Washington, DC — The National Park Service must explain why it allowed construction of a 100-foot cell phone tower over Old Faithful in Yellowstone National Park in violation of both historical preservation laws and public notice requirements, according to a letter released today by Public Employees for Environmental Responsibility (PEER). Unshielded by trees and without camouflage, the stark, silvery pole and its three antennas are clearly visible from almost every part of the Old Faithful Historic District.
In a June 2, 2004 letter to the Yellowstone superintendent, the national Advisory Council on Historic Preservation opened a formal review of the legality of the Old Faithful cell tower. The Council, which enforces the National Historic Preservation Act, also cited the Park’s failure to respond to January 7, 2004 letter from Wyoming State Historic Preservation Office urging the National Park Service (NPS) to “reduce or eliminate this adverse effect” caused by the large cell phone tower looming over the Old Faithful Historic District.
Prompted by a complaint filed by PEER, the Wyoming State Historic Preservation Office also found that the NPS had changed the size and contours of the structure from what had been submitted to the state for review. Compounding matters, the Park Service failed to file a notice in the Federal Register as required by law that it was even considering approving the tower. In fact, NPS drafted a public notice but never filed it.
“The Park Service first misrepresented what it was doing and then hid its actions from the public,” stated PEER executive Director Jeff Ruch. “On top of that, the Park Service permitted the tower in one place that Congress explicitly told it not to.” When the Telecommunications Act of 1996 opened the door to cell towers on federal lands, Congress directed federal agencies to make appropriate regulations for preventing unsightly proliferation of towers. As the key committee report stated:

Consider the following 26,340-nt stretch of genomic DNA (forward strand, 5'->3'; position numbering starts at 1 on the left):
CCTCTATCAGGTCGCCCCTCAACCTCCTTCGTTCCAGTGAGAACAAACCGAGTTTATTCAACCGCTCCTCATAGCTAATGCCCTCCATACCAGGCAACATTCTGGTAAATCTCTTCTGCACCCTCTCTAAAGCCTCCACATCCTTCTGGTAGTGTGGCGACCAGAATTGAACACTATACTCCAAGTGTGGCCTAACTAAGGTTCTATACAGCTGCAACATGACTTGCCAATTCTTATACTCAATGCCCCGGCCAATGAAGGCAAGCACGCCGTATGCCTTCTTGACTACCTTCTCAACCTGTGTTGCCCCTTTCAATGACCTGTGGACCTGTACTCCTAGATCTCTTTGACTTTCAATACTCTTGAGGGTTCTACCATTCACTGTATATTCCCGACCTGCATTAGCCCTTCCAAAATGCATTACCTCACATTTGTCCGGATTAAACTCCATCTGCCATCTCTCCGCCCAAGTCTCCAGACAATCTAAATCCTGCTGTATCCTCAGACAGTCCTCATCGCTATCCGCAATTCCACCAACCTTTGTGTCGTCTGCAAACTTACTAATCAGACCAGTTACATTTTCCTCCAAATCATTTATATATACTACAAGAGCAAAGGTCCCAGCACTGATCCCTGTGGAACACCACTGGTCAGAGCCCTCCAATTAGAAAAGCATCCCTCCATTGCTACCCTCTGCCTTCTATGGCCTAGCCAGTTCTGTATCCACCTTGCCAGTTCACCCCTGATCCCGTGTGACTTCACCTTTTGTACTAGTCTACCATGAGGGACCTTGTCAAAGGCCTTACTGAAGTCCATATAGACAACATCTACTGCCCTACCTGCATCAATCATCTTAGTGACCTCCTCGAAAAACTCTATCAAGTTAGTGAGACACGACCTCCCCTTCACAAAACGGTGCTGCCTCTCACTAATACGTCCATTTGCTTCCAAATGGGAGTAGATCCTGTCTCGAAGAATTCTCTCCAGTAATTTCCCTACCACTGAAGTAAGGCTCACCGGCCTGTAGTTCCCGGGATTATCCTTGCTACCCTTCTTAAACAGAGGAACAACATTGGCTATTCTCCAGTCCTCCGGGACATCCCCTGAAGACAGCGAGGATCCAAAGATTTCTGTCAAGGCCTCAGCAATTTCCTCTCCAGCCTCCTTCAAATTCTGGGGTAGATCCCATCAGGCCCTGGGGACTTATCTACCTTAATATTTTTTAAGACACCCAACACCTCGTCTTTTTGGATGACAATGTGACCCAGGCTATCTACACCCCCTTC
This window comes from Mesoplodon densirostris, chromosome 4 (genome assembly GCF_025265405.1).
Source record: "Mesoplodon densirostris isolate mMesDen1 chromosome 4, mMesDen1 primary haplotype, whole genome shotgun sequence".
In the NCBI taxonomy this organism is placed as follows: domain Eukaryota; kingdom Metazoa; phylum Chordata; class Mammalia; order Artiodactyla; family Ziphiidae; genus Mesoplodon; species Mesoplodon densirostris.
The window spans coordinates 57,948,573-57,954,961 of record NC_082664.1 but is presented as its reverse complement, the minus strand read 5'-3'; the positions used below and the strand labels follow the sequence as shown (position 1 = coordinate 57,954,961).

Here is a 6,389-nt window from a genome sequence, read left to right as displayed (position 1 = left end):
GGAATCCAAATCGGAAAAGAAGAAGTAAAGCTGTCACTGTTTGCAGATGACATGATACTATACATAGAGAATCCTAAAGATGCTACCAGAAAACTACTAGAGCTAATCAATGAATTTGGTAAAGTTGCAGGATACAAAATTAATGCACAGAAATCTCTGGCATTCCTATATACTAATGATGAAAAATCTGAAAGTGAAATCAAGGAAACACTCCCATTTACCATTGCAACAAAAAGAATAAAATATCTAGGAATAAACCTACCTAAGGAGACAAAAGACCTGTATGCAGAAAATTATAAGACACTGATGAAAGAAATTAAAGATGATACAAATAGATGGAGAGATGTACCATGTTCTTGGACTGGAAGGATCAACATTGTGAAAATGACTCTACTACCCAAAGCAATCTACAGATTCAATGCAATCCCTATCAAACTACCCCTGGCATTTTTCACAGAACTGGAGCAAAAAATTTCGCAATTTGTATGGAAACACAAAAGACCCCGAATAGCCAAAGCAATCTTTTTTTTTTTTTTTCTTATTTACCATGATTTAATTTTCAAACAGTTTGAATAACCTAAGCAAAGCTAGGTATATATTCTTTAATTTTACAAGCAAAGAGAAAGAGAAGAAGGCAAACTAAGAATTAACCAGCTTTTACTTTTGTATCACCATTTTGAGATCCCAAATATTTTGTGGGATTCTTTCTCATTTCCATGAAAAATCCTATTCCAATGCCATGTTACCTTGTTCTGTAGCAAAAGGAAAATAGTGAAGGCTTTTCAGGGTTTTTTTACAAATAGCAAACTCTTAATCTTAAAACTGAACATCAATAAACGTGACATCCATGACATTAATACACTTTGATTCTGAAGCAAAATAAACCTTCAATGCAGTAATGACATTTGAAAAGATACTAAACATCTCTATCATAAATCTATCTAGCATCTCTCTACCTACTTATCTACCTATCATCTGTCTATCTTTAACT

“The Committee recognizes, for example, that use of the Washington Monument, Yellowstone National Park or a pristine wildlife sanctuary, while perhaps prime sites for an antenna and other facilities, are not appropriate and use of them would be contrary to environmental, conservation, and public safety laws.” (House Commerce Committee Report on H.R. 1555 [July 1995])
“One of the prime directives for the National Park Service is to conserve scenery; Old Faithful is one of the most valued views in the world and deserves better care than it is receiving,” added Ruch, whose organization has pushed the Park Service to develop a policy on cell tower placement rather than let telecommunication companies decide where and how many towers will be built in parks. “By any standard, the Old Faithful cell tower is an eyesore.”
Learn more about proliferation of cell phone towers in our national parks